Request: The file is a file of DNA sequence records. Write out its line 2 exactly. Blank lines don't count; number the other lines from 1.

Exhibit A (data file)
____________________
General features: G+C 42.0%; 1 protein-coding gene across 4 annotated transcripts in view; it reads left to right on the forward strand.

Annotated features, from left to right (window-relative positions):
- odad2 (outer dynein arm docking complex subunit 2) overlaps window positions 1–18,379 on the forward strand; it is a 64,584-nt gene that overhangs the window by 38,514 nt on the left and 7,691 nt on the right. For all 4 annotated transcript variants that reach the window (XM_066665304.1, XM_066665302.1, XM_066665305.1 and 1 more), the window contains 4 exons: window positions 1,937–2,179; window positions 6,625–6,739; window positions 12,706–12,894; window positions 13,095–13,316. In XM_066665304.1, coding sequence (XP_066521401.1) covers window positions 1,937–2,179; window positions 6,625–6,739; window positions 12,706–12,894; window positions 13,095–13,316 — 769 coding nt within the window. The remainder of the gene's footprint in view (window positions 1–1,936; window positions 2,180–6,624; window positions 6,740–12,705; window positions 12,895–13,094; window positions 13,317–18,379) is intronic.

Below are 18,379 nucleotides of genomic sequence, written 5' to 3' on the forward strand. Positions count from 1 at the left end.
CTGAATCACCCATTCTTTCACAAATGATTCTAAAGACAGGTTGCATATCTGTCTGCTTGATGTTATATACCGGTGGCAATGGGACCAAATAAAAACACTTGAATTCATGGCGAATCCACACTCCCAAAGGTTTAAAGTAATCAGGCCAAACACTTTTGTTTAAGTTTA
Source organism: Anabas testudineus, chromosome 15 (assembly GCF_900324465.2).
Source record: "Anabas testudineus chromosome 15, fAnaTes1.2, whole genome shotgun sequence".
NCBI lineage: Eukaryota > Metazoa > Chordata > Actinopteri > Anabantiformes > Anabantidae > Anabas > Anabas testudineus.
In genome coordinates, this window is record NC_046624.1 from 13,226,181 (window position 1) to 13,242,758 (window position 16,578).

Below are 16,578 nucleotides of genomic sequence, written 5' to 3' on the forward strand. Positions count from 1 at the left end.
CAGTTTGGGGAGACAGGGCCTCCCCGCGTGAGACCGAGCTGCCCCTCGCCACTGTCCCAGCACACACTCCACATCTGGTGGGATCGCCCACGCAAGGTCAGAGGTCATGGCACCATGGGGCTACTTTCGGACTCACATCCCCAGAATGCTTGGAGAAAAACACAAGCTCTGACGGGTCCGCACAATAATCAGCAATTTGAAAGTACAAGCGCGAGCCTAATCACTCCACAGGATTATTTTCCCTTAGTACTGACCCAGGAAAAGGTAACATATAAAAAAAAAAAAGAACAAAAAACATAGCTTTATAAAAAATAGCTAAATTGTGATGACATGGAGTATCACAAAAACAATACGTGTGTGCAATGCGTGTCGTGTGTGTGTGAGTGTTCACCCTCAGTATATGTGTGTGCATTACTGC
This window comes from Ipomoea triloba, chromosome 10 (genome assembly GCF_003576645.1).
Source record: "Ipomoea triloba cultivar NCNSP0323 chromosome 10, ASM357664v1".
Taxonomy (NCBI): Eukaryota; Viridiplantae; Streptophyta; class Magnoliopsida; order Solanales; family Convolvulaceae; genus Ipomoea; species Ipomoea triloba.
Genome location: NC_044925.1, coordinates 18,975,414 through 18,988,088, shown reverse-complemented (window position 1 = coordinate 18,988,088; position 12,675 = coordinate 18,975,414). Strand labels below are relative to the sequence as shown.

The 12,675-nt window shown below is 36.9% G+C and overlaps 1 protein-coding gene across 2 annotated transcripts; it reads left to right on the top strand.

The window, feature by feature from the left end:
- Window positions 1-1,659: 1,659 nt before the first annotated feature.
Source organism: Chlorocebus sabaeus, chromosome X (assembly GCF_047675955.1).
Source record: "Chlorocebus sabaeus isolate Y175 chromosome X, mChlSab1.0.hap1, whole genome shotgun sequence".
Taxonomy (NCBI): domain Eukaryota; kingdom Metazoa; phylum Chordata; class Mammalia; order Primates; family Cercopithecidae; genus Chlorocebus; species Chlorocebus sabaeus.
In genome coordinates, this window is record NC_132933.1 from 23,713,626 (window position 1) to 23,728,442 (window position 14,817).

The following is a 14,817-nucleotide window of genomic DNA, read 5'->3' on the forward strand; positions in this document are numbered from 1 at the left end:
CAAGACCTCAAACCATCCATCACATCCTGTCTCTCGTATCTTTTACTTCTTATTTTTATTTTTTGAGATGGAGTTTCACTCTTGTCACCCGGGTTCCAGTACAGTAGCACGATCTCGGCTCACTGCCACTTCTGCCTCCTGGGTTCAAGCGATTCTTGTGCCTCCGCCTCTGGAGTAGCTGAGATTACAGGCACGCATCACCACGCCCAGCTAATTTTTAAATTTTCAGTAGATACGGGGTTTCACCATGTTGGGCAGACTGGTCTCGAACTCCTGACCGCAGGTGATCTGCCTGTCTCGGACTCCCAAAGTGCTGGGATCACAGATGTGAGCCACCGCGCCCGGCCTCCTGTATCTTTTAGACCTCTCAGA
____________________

Annotated features, from left to right (window-relative positions):